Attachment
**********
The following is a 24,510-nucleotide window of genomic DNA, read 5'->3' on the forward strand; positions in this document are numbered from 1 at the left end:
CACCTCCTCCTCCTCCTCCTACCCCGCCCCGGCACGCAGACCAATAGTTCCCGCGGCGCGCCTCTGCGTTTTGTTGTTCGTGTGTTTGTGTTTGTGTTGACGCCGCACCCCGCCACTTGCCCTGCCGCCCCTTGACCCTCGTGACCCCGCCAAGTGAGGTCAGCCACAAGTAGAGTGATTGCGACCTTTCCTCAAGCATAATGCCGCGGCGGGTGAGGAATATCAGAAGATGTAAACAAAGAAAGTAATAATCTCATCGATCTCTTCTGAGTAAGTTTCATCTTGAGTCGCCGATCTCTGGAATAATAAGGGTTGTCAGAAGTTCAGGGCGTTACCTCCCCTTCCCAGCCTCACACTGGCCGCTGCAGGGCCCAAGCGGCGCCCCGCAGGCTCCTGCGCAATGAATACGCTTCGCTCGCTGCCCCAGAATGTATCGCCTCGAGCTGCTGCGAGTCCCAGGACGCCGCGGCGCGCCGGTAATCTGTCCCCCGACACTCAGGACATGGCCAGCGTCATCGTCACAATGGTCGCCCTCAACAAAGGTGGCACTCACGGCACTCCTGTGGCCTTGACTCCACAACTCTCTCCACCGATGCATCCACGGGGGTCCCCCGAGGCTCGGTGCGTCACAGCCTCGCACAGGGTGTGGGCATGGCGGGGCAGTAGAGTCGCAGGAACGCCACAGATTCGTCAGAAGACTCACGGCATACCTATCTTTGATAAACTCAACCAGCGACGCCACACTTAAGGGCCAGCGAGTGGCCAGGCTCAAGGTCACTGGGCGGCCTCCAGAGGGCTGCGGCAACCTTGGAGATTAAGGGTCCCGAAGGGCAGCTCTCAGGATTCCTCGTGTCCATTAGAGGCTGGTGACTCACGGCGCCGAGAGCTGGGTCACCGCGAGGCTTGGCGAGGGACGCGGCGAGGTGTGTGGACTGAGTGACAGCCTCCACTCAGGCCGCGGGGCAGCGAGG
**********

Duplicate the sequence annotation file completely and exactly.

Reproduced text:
The following is a 24,510-nucleotide window of genomic DNA, read 5'->3' on the forward strand; positions in this document are numbered from 1 at the left end:
CACCTCCTCCTCCTCCTCCTACCCCGCCCCGGCACGCAGACCAATAGTTCCCGCGGCGCGCCTCTGCGTTTTGTTGTTCGTGTGTTTGTGTTTGTGTTGACGCCGCACCCCGCCACTTGCCCTGCCGCCCCTTGACCCTCGTGACCCCGCCAAGTGAGGTCAGCCACAAGTAGAGTGATTGCGACCTTTCCTCAAGCATAATGCCGCGGCGGGTGAGGAATATCAGAAGATGTAAACAAAGAAAGTAATAATCTCATCGATCTCTTCTGAGTAAGTTTCATCTTGAGTCGCCGATCTCTGGAATAATAAGGGTTGTCAGAAGTTCAGGGCGTTACCTCCCCTTCCCAGCCTCACACTGGCCGCTGCAGGGCCCAAGCGGCGCCCCGCAGGCTCCTGCGCAATGAATACGCTTCGCTCGCTGCCCCAGAATGTATCGCCTCGAGCTGCTGCGAGTCCCAGGACGCCGCGGCGCGCCGGTAATCTGTCCCCCGACACTCAGGACATGGCCAGCGTCATCGTCACAATGGTCGCCCTCAACAAAGGTGGCACTCACGGCACTCCTGTGGCCTTGACTCCACAACTCTCTCCACCGATGCATCCACGGGGGTCCCCCGAGGCTCGGTGCGTCACAGCCTCGCACAGGGTGTGGGCATGGCGGGGCAGTAGAGTCGCAGGAACGCCACAGATTCGTCAGAAGACTCACGGCATACCTATCTTTGATAAACTCAACCAGCGACGCCACACTTAAGGGCCAGCGAGTGGCCAGGCTCAAGGTCACTGGGCGGCCTCCAGAGGGCTGCGGCAACCTTGGAGATTAAGGGTCCCGAAGGGCAGCTCTCAGGATTCCTCGTGTCCATTAGAGGCTGGTGACTCACGGCGCCGAGAGCTGGGTCACCGCGAGGCTTGGCGAGGGACGCGGCGAGGTGTGTGGACTGAGTGACAGCCTCCACTCAGGCCGCGGGGCAGCGAGG